The monkey puzzle tree is a popular garden tree. It is so-called as when first seen in this country (in the mid C19th) by Charles Austin, he is alleged to have said that “it would puzzle a monkey to climb that”. As the tree had no common or popular name, it became the ‘monkey puzzler’ or ‘monkey puzzle tree’. Its scientific name is Araucaria araucana, and otherwise known as the Chilean Pine or Pehuén. It is native to the Andes of Chile and Argentina.
Not only is it a long lived tree (with a life span of a thousand plus years) but the species has been around for a long time (in excess of 200 million years). It is sometimes described as a “living fossil”. A tree can grow to a considerable height - towards 150 feet with a trunk diameter of some five feet.
Like most conifers, it has evergreen leaves and forms cones. The leaves are ‘tough’ and live for many years (20+), and have a distinctive triangular shape (about 3cm wide at the base and up to 4cm long). The leaf tips are quite prickly / sharp, offering some protection to the tree.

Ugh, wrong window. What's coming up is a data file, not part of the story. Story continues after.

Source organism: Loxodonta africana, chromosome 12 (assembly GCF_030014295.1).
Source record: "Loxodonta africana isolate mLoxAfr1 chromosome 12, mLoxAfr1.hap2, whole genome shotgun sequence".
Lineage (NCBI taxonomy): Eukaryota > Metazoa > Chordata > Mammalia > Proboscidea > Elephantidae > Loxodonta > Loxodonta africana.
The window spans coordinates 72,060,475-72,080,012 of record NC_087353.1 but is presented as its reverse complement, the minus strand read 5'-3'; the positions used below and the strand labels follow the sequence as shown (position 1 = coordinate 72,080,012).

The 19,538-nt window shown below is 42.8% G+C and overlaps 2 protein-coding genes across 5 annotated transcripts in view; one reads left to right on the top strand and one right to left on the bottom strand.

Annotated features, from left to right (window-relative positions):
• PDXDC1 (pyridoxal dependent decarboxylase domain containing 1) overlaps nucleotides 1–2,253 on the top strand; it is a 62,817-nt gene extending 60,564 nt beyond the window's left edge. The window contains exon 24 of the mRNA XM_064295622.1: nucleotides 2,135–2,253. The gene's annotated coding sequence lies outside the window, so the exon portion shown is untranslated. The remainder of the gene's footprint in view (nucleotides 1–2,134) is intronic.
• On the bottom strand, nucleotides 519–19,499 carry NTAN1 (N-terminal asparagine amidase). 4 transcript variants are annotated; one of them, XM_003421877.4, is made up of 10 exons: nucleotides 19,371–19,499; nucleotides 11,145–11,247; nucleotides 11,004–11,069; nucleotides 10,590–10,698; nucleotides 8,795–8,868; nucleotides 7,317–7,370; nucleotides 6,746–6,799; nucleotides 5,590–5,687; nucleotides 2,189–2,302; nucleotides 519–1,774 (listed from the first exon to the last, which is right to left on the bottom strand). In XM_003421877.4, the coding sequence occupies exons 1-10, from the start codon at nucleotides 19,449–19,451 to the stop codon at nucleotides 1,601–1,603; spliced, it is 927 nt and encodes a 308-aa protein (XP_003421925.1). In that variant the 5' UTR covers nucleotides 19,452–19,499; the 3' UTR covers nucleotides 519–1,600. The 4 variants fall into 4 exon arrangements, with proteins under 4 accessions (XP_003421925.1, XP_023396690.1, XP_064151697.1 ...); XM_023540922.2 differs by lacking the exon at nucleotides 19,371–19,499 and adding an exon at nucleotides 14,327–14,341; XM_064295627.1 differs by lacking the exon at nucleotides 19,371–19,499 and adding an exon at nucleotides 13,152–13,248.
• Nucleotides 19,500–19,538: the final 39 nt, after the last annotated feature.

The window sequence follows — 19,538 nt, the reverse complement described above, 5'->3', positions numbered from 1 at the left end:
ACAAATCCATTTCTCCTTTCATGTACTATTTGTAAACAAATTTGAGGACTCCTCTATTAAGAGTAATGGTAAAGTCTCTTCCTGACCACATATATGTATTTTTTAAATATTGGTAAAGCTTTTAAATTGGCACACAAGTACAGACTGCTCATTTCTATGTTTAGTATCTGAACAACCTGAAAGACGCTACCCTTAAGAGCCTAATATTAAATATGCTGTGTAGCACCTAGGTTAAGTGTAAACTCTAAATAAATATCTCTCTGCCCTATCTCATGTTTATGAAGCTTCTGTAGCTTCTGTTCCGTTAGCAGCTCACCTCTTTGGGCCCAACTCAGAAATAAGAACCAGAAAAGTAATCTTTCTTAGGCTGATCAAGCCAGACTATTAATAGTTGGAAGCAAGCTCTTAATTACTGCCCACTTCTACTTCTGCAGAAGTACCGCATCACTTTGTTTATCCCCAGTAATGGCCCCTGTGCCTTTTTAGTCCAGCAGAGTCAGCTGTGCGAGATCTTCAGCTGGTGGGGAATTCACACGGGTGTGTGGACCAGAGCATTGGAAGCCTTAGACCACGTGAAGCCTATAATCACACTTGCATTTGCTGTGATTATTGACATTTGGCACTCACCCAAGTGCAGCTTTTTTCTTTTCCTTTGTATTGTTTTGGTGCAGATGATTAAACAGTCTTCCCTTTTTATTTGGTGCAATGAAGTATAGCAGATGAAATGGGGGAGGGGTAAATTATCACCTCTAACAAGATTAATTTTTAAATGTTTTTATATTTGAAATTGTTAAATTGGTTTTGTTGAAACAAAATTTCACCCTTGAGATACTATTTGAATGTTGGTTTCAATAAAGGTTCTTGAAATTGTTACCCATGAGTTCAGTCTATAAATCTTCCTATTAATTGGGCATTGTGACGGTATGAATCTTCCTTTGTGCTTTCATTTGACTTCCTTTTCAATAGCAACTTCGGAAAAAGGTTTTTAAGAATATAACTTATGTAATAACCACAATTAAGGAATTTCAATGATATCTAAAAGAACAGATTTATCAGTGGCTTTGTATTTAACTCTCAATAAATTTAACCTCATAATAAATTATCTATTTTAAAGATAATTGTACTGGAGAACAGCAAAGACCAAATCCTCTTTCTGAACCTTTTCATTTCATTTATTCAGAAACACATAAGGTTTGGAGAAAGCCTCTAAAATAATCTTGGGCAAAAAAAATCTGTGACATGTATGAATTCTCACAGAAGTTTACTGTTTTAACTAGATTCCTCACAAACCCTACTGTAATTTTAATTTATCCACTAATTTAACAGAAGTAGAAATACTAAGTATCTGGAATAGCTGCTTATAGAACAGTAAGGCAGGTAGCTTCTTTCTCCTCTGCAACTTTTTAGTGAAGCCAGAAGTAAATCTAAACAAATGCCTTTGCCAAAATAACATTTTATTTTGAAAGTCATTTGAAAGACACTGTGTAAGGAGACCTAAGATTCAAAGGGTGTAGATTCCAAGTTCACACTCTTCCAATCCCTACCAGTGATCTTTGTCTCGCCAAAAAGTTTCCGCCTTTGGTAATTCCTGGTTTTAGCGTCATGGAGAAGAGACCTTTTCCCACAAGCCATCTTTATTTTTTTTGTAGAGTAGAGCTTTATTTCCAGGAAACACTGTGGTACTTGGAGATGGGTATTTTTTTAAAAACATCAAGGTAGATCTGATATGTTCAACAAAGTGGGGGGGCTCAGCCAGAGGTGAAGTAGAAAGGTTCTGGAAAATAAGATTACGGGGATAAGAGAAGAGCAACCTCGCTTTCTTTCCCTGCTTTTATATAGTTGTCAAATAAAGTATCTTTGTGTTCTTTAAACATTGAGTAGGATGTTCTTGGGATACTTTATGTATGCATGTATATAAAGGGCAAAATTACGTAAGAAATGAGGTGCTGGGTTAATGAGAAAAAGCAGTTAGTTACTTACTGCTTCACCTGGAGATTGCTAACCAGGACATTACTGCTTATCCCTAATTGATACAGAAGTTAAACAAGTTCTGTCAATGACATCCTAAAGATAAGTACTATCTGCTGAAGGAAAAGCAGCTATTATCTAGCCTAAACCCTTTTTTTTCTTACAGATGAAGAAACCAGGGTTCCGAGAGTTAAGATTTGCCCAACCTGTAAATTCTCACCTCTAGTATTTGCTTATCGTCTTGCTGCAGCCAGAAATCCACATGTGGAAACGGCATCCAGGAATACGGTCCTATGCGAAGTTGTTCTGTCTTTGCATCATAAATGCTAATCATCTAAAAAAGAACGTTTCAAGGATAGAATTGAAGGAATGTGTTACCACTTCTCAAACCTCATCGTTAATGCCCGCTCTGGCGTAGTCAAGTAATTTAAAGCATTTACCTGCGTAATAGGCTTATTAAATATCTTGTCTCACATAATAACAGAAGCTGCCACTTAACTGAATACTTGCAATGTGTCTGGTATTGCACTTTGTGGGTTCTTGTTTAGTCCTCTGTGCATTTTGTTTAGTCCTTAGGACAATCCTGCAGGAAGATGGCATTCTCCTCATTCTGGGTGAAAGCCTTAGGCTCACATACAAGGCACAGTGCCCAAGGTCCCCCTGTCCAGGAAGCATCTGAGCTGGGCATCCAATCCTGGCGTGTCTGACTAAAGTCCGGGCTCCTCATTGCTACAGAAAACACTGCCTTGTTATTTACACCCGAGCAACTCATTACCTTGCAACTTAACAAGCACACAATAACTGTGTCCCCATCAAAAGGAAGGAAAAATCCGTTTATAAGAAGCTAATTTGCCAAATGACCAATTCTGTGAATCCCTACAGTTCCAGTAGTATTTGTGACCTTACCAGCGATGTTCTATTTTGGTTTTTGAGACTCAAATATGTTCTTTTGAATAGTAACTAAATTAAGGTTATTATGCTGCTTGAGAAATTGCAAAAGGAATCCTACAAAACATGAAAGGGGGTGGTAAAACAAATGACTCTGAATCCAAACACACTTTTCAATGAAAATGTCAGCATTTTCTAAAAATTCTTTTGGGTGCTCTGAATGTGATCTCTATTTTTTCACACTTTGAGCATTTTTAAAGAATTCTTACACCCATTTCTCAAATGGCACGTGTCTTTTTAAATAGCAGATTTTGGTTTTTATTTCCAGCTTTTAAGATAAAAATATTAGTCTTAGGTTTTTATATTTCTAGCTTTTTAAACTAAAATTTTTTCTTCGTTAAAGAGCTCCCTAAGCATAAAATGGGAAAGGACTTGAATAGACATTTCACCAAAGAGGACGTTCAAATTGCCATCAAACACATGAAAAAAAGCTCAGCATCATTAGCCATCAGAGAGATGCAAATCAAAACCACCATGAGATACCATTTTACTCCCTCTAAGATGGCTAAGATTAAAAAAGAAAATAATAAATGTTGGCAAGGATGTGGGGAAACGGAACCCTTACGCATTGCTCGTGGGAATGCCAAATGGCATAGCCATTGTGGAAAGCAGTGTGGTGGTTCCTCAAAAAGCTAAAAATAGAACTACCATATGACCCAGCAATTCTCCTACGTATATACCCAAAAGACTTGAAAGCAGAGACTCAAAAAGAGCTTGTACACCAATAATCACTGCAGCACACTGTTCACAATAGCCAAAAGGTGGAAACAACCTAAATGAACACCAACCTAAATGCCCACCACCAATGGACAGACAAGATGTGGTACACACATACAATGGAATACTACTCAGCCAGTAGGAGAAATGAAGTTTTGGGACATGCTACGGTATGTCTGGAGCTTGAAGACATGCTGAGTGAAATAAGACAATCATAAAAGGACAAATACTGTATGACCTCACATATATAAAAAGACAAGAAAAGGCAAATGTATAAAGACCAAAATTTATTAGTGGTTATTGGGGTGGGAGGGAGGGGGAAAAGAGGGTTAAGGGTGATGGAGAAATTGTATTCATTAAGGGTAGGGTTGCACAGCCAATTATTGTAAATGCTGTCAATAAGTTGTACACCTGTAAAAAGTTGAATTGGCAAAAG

As the tree is dioecious, male and female cones are found on separate trees. The male cones shed their pollen and it is carried on the wind to the larger, globose female cones, which, when fertilised and mature, may contain a hundred or more seeds. However, a tree does not produce seed until is thirty or more years old. The seeds are known as piñones and are edible; they are collected / harvested by indigenous peoples. In its native habitat, the tree’s seeds are dispersed by the long haired grass mouse, which buries the seeds. Like oak and beech, monkey puzzle trees have ‘mast years’.
The tree was valued for its long, straight trunk. Both logging and fires have contributed to a dwindling population and its’ status an ‘endangered species’.